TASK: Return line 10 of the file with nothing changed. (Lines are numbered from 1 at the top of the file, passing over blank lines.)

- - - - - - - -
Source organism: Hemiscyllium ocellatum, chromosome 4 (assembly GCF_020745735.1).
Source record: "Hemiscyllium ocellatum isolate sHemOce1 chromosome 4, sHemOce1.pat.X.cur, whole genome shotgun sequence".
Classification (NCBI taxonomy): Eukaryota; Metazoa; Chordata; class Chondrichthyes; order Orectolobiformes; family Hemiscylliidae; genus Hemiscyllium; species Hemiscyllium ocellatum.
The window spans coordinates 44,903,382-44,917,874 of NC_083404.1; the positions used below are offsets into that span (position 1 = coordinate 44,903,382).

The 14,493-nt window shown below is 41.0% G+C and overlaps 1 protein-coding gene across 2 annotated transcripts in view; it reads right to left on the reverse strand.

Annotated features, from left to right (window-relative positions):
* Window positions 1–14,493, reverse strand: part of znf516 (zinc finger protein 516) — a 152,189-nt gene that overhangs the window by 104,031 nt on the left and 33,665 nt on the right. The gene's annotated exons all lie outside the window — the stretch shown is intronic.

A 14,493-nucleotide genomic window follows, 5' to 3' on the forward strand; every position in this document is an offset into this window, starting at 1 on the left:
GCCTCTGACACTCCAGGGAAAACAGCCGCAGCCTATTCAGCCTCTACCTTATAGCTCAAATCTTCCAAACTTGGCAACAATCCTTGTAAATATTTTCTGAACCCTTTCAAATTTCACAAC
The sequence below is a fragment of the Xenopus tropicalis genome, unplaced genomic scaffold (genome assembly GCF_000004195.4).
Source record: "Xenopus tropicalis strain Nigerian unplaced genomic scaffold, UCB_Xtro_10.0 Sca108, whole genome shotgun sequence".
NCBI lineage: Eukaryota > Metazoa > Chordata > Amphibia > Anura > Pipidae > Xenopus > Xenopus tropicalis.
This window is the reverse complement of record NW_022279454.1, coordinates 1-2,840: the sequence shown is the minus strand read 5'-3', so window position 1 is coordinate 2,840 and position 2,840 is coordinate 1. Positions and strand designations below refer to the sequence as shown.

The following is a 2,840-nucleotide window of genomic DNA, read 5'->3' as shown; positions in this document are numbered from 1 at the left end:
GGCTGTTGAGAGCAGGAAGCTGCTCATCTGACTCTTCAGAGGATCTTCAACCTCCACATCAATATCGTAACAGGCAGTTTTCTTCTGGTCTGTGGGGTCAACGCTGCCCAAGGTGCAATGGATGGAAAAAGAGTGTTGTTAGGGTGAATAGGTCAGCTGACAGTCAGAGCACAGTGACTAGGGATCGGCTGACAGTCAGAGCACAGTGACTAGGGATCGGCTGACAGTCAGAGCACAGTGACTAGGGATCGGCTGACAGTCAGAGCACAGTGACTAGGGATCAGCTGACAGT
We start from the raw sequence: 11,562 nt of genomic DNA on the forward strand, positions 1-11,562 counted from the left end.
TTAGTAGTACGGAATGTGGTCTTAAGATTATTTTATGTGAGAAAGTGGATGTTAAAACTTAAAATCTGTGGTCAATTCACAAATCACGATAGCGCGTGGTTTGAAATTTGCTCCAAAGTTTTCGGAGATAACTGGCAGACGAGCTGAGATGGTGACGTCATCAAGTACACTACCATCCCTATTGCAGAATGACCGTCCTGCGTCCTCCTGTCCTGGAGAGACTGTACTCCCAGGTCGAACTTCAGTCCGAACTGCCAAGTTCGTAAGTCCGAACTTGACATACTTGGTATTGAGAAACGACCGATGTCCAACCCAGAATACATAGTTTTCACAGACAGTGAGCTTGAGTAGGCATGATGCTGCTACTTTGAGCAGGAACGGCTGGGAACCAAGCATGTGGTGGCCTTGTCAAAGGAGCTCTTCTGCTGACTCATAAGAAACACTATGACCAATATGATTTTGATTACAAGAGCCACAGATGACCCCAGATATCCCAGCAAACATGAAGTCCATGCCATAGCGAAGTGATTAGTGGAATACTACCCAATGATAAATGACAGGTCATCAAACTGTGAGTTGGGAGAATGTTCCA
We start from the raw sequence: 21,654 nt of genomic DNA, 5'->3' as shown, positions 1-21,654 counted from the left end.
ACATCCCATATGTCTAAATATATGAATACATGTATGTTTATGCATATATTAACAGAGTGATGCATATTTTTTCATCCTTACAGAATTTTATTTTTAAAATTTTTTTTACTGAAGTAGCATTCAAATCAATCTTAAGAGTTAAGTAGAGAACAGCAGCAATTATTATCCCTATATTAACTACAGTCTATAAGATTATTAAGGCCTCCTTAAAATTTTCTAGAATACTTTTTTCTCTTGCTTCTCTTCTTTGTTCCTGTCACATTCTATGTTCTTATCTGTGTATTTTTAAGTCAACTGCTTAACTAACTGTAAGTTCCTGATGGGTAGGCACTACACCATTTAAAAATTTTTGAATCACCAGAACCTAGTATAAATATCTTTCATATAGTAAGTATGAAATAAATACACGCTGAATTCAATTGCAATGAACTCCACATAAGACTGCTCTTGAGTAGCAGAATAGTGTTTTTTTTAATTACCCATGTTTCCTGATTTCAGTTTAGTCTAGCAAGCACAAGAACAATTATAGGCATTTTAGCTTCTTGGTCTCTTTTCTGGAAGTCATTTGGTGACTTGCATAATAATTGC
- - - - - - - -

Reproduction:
The sequence below is a fragment of the Xenopus tropicalis genome, unplaced genomic scaffold (genome assembly GCF_000004195.4).